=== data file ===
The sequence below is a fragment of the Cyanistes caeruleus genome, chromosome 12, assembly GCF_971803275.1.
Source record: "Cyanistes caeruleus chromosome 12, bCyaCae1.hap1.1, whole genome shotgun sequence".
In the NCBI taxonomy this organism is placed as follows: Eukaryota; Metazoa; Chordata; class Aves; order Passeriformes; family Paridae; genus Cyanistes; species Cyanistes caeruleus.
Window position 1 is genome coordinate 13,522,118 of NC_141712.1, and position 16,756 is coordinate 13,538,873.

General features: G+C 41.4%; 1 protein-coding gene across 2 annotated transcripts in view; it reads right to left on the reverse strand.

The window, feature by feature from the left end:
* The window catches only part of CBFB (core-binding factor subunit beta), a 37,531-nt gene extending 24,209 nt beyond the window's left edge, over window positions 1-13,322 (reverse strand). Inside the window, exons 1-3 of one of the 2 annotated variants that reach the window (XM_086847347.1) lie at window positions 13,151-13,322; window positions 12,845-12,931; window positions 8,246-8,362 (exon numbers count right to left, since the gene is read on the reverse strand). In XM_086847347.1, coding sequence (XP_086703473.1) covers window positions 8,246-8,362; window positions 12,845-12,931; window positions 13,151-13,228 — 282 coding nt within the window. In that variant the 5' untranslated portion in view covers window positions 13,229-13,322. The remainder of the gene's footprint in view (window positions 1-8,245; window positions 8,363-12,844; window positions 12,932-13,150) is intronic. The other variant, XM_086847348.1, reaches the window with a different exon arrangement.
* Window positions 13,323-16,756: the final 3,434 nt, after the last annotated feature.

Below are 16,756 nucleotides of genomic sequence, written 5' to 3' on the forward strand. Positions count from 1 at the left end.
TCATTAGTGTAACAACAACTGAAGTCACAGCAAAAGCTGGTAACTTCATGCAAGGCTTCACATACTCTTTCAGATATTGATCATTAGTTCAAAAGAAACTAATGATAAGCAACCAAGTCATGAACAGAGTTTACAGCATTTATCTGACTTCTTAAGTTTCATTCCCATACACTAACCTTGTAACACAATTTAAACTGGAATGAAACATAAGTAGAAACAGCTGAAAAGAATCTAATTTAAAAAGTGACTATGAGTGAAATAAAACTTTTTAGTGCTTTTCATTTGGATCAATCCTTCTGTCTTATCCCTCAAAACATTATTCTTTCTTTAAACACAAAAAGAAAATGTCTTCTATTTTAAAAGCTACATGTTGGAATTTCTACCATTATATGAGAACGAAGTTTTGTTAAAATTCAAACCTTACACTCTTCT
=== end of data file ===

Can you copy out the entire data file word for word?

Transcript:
The sequence below is a fragment of the Cyanistes caeruleus genome, chromosome 12, assembly GCF_971803275.1.
Source record: "Cyanistes caeruleus chromosome 12, bCyaCae1.hap1.1, whole genome shotgun sequence".
In the NCBI taxonomy this organism is placed as follows: Eukaryota; Metazoa; Chordata; class Aves; order Passeriformes; family Paridae; genus Cyanistes; species Cyanistes caeruleus.
Window position 1 is genome coordinate 13,522,118 of NC_141712.1, and position 16,756 is coordinate 13,538,873.

General features: G+C 41.4%; 1 protein-coding gene across 2 annotated transcripts in view; it reads right to left on the reverse strand.

The window, feature by feature from the left end:
* The window catches only part of CBFB (core-binding factor subunit beta), a 37,531-nt gene extending 24,209 nt beyond the window's left edge, over window positions 1-13,322 (reverse strand). Inside the window, exons 1-3 of one of the 2 annotated variants that reach the window (XM_086847347.1) lie at window positions 13,151-13,322; window positions 12,845-12,931; window positions 8,246-8,362 (exon numbers count right to left, since the gene is read on the reverse strand). In XM_086847347.1, coding sequence (XP_086703473.1) covers window positions 8,246-8,362; window positions 12,845-12,931; window positions 13,151-13,228 — 282 coding nt within the window. In that variant the 5' untranslated portion in view covers window positions 13,229-13,322. The remainder of the gene's footprint in view (window positions 1-8,245; window positions 8,363-12,844; window positions 12,932-13,150) is intronic. The other variant, XM_086847348.1, reaches the window with a different exon arrangement.
* Window positions 13,323-16,756: the final 3,434 nt, after the last annotated feature.

Below are 16,756 nucleotides of genomic sequence, written 5' to 3' on the forward strand. Positions count from 1 at the left end.
TCATTAGTGTAACAACAACTGAAGTCACAGCAAAAGCTGGTAACTTCATGCAAGGCTTCACATACTCTTTCAGATATTGATCATTAGTTCAAAAGAAACTAATGATAAGCAACCAAGTCATGAACAGAGTTTACAGCATTTATCTGACTTCTTAAGTTTCATTCCCATACACTAACCTTGTAACACAATTTAAACTGGAATGAAACATAAGTAGAAACAGCTGAAAAGAATCTAATTTAAAAAGTGACTATGAGTGAAATAAAACTTTTTAGTGCTTTTCATTTGGATCAATCCTTCTGTCTTATCCCTCAAAACATTATTCTTTCTTTAAACACAAAAAGAAAATGTCTTCTATTTTAAAAGCTACATGTTGGAATTTCTACCATTATATGAGAACGAAGTTTTGTTAAAATTCAAACCTTACACTCTTCT